Some new research, using scorpions, has shown that long-term doses of common antibiotics lead to a loss in sperm viability and that this loss can be passed from father to son. The model could be applicable to many types of animals, including humans.
Researchers at the University of Nevada, Reno have asked whether taking long courses of antibiotics reduces the sperm count in human males. To test this theory, they conducted research on male scorpions treated with doses of tetracycline.
The research team was led by Jeanne Zeh and the project was funded by the National Science Foundation, which is investigating factors contributing to low male fertility.
For the research, the scientists examined the pseudoscorpion, [i]Cordylochernes scorpioides[/i], a small scorpion-like arachnid, over three generations. In the first generation, 21 families were examined and half of the brothers and sisters were treated with weekly doses of tetracycline from birth to adulthood or and the other-half were untreated controls.
In the University of Nevada research summary, it was found that the antibiotic had no effect on male or female body size, sperm number or female reproduction. However, the research findings also showed that the scorpions suffered significantly reduced sperm viability and went onto pass this toxic effect on to their untreated male offspring (a so-called "transgenerational effect").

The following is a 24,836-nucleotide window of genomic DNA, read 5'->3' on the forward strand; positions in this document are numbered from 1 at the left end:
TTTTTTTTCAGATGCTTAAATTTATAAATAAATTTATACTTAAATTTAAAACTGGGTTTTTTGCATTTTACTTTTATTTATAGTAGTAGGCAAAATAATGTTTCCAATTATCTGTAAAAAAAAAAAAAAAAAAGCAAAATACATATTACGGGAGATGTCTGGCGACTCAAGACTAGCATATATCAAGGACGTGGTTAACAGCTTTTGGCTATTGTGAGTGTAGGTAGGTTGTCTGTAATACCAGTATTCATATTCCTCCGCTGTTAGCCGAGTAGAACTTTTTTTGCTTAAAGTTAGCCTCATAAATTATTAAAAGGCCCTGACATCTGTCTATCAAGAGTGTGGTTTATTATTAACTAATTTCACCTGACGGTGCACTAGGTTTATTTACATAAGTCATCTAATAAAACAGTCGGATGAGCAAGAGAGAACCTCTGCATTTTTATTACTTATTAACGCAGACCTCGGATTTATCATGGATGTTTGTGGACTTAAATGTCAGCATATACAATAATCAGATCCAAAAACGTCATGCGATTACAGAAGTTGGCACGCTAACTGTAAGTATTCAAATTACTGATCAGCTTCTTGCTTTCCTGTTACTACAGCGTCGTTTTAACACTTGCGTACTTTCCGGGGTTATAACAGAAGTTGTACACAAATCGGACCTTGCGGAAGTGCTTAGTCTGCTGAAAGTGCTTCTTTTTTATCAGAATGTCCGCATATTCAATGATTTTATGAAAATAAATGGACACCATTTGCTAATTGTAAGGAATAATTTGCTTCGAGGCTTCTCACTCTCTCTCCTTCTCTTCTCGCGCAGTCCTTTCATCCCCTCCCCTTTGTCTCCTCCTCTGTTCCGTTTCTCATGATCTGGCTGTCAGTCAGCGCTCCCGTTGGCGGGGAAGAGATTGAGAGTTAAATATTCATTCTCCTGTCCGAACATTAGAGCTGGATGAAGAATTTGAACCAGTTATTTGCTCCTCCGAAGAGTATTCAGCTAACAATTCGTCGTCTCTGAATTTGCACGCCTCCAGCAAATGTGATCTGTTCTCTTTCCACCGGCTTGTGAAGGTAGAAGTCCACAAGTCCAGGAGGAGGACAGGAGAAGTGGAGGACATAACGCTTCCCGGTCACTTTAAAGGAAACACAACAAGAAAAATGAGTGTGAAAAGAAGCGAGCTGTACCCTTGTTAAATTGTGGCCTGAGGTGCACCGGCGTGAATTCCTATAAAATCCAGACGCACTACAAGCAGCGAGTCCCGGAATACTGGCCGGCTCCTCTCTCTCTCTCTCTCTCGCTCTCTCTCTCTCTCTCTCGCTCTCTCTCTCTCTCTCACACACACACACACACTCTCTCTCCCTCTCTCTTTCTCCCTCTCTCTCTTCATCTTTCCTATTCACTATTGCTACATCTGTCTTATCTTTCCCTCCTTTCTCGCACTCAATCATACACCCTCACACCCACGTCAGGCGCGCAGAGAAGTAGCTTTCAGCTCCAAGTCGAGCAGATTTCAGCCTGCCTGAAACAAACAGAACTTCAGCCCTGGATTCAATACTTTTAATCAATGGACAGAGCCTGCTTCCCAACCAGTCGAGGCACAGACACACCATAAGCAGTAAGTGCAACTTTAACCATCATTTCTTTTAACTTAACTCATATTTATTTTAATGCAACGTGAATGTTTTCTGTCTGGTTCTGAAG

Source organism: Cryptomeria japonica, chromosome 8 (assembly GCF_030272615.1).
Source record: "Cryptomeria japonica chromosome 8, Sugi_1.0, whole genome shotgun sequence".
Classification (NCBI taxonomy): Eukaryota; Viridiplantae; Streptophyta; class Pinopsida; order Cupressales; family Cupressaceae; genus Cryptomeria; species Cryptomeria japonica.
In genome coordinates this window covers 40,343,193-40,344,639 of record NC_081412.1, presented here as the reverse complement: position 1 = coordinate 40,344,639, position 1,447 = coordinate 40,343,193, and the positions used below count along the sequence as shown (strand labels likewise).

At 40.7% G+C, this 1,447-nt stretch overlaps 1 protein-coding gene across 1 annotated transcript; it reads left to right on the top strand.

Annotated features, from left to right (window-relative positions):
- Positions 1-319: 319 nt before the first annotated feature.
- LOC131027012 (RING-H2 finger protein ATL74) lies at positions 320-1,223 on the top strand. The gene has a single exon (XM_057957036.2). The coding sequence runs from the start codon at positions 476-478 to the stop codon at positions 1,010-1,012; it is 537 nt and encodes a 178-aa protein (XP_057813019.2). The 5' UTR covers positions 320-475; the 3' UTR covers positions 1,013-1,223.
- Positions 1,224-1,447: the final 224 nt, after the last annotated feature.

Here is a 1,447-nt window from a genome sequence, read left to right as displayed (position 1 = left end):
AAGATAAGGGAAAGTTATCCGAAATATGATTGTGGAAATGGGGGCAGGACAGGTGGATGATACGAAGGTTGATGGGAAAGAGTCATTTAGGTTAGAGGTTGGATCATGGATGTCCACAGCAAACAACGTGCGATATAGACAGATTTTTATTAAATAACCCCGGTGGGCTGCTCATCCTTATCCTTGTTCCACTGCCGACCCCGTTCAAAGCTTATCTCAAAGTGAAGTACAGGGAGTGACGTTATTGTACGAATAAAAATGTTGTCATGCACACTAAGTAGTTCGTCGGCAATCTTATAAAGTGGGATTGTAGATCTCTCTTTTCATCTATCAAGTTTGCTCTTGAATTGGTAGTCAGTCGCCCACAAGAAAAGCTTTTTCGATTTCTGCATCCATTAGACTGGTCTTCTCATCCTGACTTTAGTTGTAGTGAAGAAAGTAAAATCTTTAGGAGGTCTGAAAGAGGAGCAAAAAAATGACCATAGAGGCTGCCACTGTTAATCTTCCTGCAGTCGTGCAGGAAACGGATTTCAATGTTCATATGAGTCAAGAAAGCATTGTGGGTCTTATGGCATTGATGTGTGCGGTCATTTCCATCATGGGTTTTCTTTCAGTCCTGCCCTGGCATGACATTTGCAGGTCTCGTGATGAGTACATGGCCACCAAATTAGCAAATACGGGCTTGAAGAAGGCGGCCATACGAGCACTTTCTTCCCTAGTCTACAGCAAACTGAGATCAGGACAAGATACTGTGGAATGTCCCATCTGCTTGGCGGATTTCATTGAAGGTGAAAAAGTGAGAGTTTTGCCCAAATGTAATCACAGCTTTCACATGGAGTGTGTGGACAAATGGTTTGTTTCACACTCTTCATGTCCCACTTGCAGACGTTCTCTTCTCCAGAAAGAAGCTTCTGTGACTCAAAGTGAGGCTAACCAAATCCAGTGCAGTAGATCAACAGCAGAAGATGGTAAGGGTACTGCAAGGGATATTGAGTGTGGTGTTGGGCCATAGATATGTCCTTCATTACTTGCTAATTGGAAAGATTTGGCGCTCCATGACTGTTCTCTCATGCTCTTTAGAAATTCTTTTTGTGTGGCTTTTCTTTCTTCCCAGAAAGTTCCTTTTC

It is theorized that antibiotics alter the expression of genes in male reproductive tissues. Tetracycline was chosen for the study because it is a broad spectrum antibiotic and one commonly used in animal production and for antimicrobial therapy. The medical industry commonly uses Tetracycline antibiotics to fight bacterial infections in the urinary tract and intestines, severe acne, rosacea and chlamydia.
The implications of the research findings are that a similar effect may occur in people.
For reference, the research paper is:
Jeanne A. Zeh, et al. From father to son: transgenerational effect of tetracycline on sperm viability. Scientific Reports, 2012.